Oncotype DX Testing and the TAILORx Trial



Patrick I. Borgen, MD: We get a lot of questions about Oncotype DX. What is it? How does it work? What does it tell us? It's important in answering that question to understand that breast cancer is not a single disease. Breast cancer is a large, complicated family of diseases, and within that family, you have breast cancers that respond almost exclusively to blocking estrogen. In those breast cancers, blocking estrogen is our best weapon. And you have breast cancers that respond to cytotoxic chemotherapy or immunotherapy, including drugs like trastuzumab. Within the subset of estrogen receptor-positive, HER2-negative breast cancers, both node negative and node positive, we use Oncotype DX to determine the prognosis and predict response to therapy. This tells us whether a patient will benefit from chemotherapy, or will get all of her benefit from blocking estrogen.

This is historically important. In the 1990s through the early 2000s, every woman with a breast cancer greater than 1 cm in maximum diameter got chemotherapy—big tumors, small tumors, node negative, node positive. That was based on randomized trials that showed a benefit to chemotherapy, but it was a small benefit. Back in those days, we were treating, for example, 100 women to help 6 or 8 of them. We didn't know who the 8 were, so we treated everyone. Oncotype DX lets us personalize our approach. It lets us be far more precise in administering treatment to women with breast cancer.

TAILORx is a landmark trial. In fact, it is the largest randomized drug trial ever in the history of human breast cancer. TAILORx had 3 important groups. Based on an Oncotype DX score, there was a designated low-risk group. These were patients with a score of less than or equal to 11. Early on, we saw in the first TAILORx report that the low-risk group, with no chemotherapy, just blocking estrogen, had a 97% 5-year disease-free survival. That is one of the most incredibly favorable results we've ever seen from a trial. At the high end, the third group in the trial, comprised of patients with a high recurrence score, received cytotoxic chemotherapy in addition to estrogen blockade.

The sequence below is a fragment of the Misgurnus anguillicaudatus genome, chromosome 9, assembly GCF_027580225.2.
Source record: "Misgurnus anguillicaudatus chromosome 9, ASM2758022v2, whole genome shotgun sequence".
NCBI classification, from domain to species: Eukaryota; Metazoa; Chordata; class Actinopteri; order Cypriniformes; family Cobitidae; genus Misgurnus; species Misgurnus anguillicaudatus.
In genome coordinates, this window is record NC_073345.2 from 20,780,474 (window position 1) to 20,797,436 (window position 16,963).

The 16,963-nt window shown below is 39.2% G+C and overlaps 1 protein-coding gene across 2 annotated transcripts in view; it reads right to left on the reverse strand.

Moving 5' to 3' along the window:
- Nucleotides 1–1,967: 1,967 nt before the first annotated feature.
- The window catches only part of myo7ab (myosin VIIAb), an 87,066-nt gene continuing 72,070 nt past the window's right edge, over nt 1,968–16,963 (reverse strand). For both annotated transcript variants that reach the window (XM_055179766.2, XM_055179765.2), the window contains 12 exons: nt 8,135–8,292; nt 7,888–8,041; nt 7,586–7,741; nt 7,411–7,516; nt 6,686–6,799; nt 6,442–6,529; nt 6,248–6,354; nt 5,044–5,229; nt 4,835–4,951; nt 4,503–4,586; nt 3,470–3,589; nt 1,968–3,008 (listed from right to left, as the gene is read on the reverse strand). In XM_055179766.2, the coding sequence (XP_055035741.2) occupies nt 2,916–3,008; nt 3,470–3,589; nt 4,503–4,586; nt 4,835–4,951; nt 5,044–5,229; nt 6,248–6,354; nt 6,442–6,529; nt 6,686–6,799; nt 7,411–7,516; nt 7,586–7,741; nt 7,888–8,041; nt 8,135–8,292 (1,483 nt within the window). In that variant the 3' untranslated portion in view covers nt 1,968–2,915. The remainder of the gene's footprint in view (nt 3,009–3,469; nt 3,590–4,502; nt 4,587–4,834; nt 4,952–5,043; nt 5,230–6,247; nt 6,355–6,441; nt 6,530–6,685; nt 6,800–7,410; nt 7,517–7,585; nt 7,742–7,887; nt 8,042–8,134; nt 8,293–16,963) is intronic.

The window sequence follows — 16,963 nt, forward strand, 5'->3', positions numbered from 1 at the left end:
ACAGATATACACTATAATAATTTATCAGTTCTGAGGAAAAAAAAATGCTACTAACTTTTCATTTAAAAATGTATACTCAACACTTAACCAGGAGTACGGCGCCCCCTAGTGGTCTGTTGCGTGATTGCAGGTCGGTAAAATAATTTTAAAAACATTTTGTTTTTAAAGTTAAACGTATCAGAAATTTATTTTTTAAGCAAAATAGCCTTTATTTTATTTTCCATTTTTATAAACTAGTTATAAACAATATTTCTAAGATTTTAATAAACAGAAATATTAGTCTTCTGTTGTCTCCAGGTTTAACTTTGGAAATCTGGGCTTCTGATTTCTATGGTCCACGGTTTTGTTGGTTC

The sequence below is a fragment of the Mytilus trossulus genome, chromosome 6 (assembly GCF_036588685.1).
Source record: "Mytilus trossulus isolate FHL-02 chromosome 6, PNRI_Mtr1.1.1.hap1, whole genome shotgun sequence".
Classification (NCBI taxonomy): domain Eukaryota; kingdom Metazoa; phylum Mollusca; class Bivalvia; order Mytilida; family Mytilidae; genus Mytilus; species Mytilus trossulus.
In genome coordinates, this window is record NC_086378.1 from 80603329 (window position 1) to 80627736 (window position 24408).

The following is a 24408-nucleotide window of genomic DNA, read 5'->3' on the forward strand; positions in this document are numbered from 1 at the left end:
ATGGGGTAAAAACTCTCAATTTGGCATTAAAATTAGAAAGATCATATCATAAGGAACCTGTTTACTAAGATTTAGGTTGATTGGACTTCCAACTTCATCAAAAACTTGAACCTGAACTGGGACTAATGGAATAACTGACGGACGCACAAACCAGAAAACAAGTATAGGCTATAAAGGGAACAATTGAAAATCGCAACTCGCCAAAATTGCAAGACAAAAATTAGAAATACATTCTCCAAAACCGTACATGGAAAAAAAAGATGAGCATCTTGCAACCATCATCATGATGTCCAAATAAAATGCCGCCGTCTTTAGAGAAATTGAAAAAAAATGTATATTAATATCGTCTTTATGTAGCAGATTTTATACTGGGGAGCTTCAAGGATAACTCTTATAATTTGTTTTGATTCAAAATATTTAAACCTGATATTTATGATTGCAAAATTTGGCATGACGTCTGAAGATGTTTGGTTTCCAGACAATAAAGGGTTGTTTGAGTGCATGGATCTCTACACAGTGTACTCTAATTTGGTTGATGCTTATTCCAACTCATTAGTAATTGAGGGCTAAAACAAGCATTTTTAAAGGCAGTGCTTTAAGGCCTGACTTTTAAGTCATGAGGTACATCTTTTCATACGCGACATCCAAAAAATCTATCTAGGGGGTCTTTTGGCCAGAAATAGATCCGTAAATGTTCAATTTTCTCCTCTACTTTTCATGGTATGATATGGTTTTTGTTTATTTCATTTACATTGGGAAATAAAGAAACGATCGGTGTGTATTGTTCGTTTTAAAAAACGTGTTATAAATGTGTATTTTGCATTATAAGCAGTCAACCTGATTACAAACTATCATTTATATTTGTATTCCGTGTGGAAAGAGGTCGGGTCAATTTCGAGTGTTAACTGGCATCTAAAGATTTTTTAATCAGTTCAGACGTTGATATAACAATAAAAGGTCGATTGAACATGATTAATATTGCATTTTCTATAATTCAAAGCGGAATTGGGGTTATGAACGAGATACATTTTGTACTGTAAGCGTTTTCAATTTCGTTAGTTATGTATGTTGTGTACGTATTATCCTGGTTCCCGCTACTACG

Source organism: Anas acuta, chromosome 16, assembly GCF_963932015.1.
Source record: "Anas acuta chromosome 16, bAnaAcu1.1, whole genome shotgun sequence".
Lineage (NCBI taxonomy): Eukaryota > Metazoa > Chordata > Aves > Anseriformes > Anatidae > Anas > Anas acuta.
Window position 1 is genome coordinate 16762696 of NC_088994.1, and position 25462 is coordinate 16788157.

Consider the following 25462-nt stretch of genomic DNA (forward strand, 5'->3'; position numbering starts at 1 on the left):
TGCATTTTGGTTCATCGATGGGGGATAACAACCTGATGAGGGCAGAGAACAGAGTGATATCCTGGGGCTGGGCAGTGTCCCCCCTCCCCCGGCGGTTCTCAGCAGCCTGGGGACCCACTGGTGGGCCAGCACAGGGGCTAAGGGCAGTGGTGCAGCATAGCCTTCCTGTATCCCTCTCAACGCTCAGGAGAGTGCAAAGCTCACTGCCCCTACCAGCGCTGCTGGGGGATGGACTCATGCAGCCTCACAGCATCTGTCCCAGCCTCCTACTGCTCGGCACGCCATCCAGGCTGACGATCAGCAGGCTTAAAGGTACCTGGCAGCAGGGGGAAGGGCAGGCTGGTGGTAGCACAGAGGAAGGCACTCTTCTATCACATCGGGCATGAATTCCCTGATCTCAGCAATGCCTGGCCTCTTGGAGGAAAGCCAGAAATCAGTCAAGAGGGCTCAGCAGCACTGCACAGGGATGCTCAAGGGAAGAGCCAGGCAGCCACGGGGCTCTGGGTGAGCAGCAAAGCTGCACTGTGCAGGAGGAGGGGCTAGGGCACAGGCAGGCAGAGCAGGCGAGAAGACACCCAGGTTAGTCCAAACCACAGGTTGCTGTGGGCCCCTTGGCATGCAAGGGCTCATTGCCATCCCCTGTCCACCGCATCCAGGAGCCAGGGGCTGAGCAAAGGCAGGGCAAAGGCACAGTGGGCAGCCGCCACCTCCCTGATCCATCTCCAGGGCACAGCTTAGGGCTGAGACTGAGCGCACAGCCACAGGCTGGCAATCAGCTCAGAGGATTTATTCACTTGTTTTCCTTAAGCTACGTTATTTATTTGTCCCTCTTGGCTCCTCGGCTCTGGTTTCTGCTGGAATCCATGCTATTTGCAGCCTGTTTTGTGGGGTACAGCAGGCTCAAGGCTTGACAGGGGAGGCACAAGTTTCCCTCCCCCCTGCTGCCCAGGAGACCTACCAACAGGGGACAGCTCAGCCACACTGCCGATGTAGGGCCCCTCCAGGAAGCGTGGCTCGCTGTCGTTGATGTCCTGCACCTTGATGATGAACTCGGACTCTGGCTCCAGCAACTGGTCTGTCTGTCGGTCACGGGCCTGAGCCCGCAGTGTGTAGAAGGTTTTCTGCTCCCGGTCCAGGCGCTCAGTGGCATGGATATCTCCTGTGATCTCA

The interesting group included those patients with an intermediate score. Those patients were randomized to receive estrogen blocking alone or estrogen blockade plus chemotherapy. What we saw was that for patients across the board with a score less than or equal to 25, all of the benefit was from blocking estrogen. Those patients did not benefit from chemotherapy. There is a subtlety. For patients below the age of 50 who had scores in the 17 to 24 range, there was a small benefit from chemotherapy, ranging from 1% to 6%, depending on the Oncotype DX score. What does this mean? We are tailoring the treatment. We are selecting the treatment that matches the disease in the patient in front of us, but we are also decreasing the use of cytotoxic chemotherapy, and that is incredibly important.

In terms of patient impact, patients with estrogen receptor-positive, HER2-negative breast cancer make up about 60% of all breast cancers in the Western world. Based on TAILORx, we know that about 60% of patients had that low score. You're eliminating cytotoxic chemotherapy in a very large subset of patients who simply would be subjected to the risks and potentially life-threatening adverse events with no benefit. This impacts lives. This is real.

Transcript Edited for Clarity

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